tdgeek
26506 posts

Uber Geek

Trusted
Lifetime subscriber

  #2259247 16-Jun-2019 20:16
Send private message quote this post

gzt:
kingdragonfly: governments are more willing to fund EV battery research than fuel cell research; there's a finite amount of research dollars.
https://www.greentechmedia.com/articles/read/fuel-cells-in-2017-are-where-solar-was-in-2002#gs.jacwpd

Your link does not support your point at all. It says H2 is where solar was at in 2002. It's implying similar price drops can be expected with H2 production as research and investment continues as it did for solar. In fact the government of Japan has set H2 infrastructure as a strategic national objective:

CNBC: In 2016, Japan's Ministry of Economy, Trade and Industry (METI), decided that by 2020 there would be some 40,000 hydrogen fuel-cell vehicles (FCVs) on Japan's roads, along with 160 fueling stations and 1.4 million residential fuel cells, known as Ene-Farms. METI is expected to spend at least 108 billion yen (US$975 million) on hydrogen projects over a two-year period ending March 2020.

CO2 reduction is a large factor in that objective. Having said that it's also a key plank in an energy diversification and energy independence strategy. New Zealand's strategic approach to hydrogen is likely to be a bit different.

 

With all the bagging here of Hydrogen (what appears to be pro EV based), I googled Hydrogen, and Hydrogen Gas. It is in commercial production. Its being looked at as the replacement for reticulated gas in the UK. A place in the US allows another business to convert its waste to H2, then thats used commercially. I was not aware its in that wide a use. They also looking at other metals that allow electrolysis to be faster and cheaper. 

 

Its plentiful

 

Its green

 

Its costly.

 

Fix the last and its viable




tdgeek
26506 posts

Uber Geek

Trusted
Lifetime subscriber

  #2259253 16-Jun-2019 20:18
Send private message quote this post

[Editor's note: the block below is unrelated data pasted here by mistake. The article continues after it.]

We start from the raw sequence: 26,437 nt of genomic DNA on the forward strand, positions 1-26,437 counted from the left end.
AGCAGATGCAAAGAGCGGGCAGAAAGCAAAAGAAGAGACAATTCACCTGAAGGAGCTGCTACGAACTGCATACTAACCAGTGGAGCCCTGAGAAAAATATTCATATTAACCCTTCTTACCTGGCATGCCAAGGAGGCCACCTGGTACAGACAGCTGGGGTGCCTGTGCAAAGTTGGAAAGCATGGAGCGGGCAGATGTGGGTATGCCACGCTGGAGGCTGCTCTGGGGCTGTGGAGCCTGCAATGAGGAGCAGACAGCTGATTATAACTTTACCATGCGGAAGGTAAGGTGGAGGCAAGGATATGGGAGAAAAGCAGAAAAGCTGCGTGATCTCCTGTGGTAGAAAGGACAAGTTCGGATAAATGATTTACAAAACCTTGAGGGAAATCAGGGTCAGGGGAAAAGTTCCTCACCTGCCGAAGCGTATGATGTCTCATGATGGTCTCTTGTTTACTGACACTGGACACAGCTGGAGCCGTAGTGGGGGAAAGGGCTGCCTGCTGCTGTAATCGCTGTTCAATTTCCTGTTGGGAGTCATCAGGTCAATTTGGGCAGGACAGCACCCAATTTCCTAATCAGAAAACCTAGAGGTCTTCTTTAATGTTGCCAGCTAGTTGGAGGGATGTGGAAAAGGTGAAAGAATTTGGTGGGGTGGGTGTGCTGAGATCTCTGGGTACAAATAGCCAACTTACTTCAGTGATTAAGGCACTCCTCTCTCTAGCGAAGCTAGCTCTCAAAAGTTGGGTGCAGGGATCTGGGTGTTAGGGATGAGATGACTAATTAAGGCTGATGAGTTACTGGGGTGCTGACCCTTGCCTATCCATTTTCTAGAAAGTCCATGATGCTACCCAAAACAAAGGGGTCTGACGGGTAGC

gzt:
kingdragonfly: governments are more willing to fund EV battery research than fuel cell research; there's a finite amount of research dollars.
https://www.greentechmedia.com/articles/read/fuel-cells-in-2017-are-where-solar-was-in-2002#gs.jacwpd

Your link does not support your point at all. It says H2 is where solar was at in 2002. It's implying similar price drops can be expected with H2 production as research and investment continues as it did for solar. In fact the government of Japan has set H2 infrastructure as a strategic national objective:

CNBC: In 2016, Japan's Ministry of Economy, Trade and Industry (METI), decided that by 2020 there would be some 40,000 hydrogen fuel-cell vehicles (FCVs) on Japan's roads, along with 160 fueling stations and 1.4 million residential fuel cells, known as Ene-Farms. METI is expected to spend at least 108 billion yen (US$975 million) on hydrogen projects over a two-year period ending March 2020.

CO2 reduction is a large factor in that objective. Having said that it's also a key plank in an energy diversification and energy independence strategy. New Zealand's strategic approach to hydrogen is likely to be a bit different.

 

But its here as per JA article the other day. Whatever anyone's bias is, we need to look at EVERYTHING


frankv
5114 posts

Uber Geek

Lifetime subscriber

  #2259284 17-Jun-2019 06:52
Send private message quote this post

tdgeek:

 

If you feed vapour into the air, if its is saturated it will fall as rain or snow.

 

 

Clouds tell me that this is untrue.

 

 


Ge0rge
1454 posts

Uber Geek

Trusted

  #2259286 17-Jun-2019 06:59
Send private message quote this post

frankv:

tdgeek:


If you feed vapour into the air, if its is saturated it will fall as rain or snow.



Clouds tell me that this is untrue.


 



Clouds are condensed water that has yet to reach saturation point.

tdgeek
26506 posts

Uber Geek

Trusted
Lifetime subscriber

  #2259288 17-Jun-2019 07:10
Send private message quote this post

frankv:

 

tdgeek:

 

If you feed vapour into the air, if its is saturated it will fall as rain or snow.

 

 

Clouds tell me that this is untrue.

 

 

 

 

Where is the rest of my post that states that water vapour content in the air is determined by temperature? Clearly if clouds are in the air they are not saturated. Note dark clouds


frankv
5114 posts

Uber Geek

Lifetime subscriber

  #2259296 17-Jun-2019 08:30
Send private message quote this post

Ge0rge:
frankv:

 

tdgeek:

 

If you feed vapour into the air, if its is saturated it will fall as rain or snow.

 

 

Clouds tell me that this is untrue.